The Telegraph
Saturday , August 23 , 2014
CIMA Gallary

Sebi cracks down on PACL

Mumbai, Aug. 22: PACL, formerly known as Pearls Agrotech Corporation Ltd, has been directed by the Securities and Exchange Board of India to refund around Rs 50,000 crore to investors, dwarfing the market regulator’s Rs 24,000-crore refund order slapped on the beleaguered Sahara group in 2011.

PACL has raised Rs 49,100 crore from around 6 crore investors.

In a 92-page order today, Sebi whole-time member Prashant Saran asked PACL along with its four promoters and directors — Tarlochan Singh, Sukhdev Singh, Gurmeet Singh, and Subrata Bhattacharya — to abstain from collecting money from investors and launch or carry out any collective investment scheme (CIS), making it the biggest crackdown on a large-scale money pooling scheme.

They have also been told to wind up all existing schemes and refund the collected money, with returns due to its investors, within three months.

Thereafter, within 15 days, they have been asked to submit a winding up and repayment report to Sebi, including the trail of funds claimed to be refunded, bank account statements indicating refund and receipts from the investors acknowledging such refunds.

Sebi said it was initiating further proceedings against the company and its nine promoters and directors for fraudulent and unfair trade practices and for violating its CIS regulations, following a direction from the Supreme Court.

“PACL had mobilised funds from its customers to the tune of Rs 44,736 crore till March 31, 2012. Further, by its own admission, it has collected Rs 4364,78,08,345 from 39,97,357 customers between February 26, 2013 and June 15, 2014.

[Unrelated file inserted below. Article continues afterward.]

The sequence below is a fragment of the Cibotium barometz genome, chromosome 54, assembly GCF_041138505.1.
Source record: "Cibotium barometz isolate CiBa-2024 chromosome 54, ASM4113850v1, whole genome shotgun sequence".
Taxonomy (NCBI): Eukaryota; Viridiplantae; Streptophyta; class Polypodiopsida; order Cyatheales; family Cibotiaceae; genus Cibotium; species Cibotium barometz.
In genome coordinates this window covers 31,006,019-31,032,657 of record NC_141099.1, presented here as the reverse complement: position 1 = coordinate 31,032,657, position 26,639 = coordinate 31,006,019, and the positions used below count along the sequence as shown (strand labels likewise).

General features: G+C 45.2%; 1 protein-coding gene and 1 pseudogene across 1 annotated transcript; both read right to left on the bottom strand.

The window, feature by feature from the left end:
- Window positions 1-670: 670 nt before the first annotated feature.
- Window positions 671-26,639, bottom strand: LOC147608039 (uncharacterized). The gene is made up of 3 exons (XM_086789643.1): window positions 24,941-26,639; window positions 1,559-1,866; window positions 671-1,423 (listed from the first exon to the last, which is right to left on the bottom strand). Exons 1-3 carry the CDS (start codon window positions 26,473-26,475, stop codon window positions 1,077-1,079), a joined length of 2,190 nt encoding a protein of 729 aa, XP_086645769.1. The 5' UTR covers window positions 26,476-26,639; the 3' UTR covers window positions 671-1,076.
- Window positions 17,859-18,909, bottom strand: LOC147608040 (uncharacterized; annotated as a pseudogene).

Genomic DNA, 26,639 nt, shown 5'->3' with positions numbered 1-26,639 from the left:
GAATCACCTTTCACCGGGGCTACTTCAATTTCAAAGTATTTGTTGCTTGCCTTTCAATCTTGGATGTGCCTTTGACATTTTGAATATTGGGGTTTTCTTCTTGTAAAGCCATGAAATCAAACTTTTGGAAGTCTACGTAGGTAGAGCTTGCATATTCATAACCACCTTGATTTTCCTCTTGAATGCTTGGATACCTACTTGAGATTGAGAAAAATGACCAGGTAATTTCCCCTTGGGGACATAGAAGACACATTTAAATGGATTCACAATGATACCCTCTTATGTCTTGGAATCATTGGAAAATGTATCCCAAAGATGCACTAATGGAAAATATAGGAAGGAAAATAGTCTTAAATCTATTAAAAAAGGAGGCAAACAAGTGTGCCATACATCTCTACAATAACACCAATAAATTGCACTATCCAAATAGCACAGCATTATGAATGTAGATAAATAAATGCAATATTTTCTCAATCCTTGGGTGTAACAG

“The total amount mobilised comes to a whooping Rs 49,100 crore. This figure could have been even more if PACL would have provided the details of the funds mobilised during the period of April 1, 2012 to February 25, 2013,’’ Sebi observed.

Sebi said the company raised money from around 5.85 crore investors, which included those who had been allotted land and those who were yet to get the land.

PACL said its business related to buying and selling agricultural land, including its development into cultivable land and providing other infrastructure on it. It said it was not operating any collective investment scheme and had allotted the developed land to customers as units.

The company said it would approach the Securities Appellate Tribunal (SAT) against the Sebi directive. “Sebi has failed to recognise the submissions of the company that it can’t be treated like a CIS. The company would now appeal this order before the SAT,” PACL said in a statement.